Supporters of women’s health rally outside the Supreme Court in Washington, DC, March 23, 2016, as the Court hears oral arguments in 7 cases dealing with religious organizations that want to ban contraceptives from their health insurance policies on religious grounds.
Saul Loeb | AFP | Getty Images
The justices of the Supreme court on Wednesday clashed along largely partisan lines in a dispute over Trump administration rules that would allow employers with sincerely held moral or religious objections to deny their employees access to free contraceptive coverage.
Pennsylvania and New Jersey successfully halted implementation of the regulations in the lower courts. The Trump administration, via the Department of Justice, and the Catholic nonprofit Little Sisters of the Poor asked the Supreme Court to reverse those rulings.
Arguments, which were conducted by phone as a precaution against the spreading coronavirus, lasted nearly two hours and concluded shortly before noon. A decision is expected over the summer.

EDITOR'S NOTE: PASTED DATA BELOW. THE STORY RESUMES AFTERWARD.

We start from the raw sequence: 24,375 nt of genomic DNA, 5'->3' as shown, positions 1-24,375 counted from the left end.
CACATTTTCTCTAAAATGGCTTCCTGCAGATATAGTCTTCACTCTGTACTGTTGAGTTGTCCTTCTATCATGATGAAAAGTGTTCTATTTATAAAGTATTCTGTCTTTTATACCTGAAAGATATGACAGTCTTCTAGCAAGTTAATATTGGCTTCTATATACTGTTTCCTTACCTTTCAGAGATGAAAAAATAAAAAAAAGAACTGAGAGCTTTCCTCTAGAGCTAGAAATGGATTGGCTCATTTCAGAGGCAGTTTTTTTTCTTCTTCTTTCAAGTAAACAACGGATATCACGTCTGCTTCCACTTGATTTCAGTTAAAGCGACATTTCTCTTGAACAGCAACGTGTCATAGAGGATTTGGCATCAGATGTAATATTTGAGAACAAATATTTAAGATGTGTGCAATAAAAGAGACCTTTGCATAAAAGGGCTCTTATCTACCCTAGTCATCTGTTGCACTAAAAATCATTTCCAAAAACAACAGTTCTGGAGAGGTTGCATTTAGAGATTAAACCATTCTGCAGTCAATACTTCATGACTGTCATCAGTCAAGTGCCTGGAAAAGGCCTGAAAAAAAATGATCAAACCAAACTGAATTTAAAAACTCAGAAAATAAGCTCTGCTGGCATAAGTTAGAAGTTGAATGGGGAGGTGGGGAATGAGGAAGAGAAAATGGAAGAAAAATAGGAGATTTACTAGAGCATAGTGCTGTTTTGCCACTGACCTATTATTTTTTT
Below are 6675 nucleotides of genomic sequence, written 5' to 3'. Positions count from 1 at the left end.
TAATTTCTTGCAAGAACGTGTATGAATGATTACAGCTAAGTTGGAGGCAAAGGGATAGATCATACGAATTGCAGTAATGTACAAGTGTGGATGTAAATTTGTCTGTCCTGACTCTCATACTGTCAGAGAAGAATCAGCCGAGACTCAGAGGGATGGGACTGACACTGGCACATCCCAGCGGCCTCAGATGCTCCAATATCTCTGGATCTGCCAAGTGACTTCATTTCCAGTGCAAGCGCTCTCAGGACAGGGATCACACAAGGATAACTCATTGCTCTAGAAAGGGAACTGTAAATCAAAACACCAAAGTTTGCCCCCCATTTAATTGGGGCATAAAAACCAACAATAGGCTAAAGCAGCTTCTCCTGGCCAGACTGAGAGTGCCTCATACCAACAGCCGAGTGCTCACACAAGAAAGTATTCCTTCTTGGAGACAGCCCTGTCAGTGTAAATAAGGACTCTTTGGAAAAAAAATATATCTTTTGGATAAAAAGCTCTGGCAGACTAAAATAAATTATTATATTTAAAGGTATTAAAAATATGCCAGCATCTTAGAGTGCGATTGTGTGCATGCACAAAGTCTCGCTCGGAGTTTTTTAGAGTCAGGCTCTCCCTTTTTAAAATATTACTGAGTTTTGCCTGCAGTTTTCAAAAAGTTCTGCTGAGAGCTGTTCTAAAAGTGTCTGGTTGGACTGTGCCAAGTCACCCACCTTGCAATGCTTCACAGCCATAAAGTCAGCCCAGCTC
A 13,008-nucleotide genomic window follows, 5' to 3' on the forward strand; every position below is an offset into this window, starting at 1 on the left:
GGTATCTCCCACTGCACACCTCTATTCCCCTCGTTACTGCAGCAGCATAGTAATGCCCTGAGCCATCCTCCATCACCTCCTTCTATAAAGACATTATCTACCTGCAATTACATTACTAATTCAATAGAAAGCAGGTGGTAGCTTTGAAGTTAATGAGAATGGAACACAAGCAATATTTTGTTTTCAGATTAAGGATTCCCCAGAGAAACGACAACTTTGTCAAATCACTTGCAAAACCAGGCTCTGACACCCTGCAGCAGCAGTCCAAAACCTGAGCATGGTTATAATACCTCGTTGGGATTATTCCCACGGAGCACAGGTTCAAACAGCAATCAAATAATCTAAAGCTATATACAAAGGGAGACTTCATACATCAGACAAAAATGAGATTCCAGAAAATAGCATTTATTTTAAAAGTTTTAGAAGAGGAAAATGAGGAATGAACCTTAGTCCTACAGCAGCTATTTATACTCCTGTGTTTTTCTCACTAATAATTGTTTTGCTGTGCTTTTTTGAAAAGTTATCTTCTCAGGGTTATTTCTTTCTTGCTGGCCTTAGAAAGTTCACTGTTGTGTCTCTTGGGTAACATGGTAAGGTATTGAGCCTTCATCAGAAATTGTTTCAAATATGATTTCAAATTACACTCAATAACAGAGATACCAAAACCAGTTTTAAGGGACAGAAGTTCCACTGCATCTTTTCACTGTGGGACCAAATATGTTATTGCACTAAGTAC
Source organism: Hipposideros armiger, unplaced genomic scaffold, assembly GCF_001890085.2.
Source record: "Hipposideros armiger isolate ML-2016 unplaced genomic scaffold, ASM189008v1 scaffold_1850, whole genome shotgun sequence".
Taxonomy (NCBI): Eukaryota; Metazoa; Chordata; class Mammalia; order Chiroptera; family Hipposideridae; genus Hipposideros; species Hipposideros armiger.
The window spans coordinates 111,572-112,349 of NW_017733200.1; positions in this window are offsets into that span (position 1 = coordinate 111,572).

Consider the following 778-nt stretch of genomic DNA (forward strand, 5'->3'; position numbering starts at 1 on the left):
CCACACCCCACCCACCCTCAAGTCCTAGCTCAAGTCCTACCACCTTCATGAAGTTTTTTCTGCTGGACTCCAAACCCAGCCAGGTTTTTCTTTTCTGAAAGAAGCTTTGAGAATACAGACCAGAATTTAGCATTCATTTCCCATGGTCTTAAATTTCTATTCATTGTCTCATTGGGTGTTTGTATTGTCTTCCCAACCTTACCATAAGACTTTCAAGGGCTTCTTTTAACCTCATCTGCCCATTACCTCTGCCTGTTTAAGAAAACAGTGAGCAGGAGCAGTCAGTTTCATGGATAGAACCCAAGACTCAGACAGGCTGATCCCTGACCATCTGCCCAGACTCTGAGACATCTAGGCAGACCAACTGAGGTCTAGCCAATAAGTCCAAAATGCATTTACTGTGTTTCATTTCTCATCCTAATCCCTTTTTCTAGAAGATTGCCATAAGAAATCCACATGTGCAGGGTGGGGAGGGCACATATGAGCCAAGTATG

It was not immediately clear which side will garner enough votes to form a majority.
Liberal justices, including Justice Ruth Bader Ginsburg, who called in from Johns Hopkins hospital in Baltimore after being treated for a benign gallbladder condition on Tuesday, argued that the Trump administration was unlawfully departing from Congress’s intention to provide women with free contraceptive coverage when it passed the Affordable Care Act in 2010.
“You have just tossed entirely to the wind what Congress thought was essential — that women receive these services with no cost, no hassle to them,” Ginsburg told Solicitor General Noel Francisco, who argued on behalf of the Trump administration.
Justice Brett Kavanaugh, who was appointed by President Donald Trump, said the case was “difficult,” noting that there were “very strong interests on both sides.”
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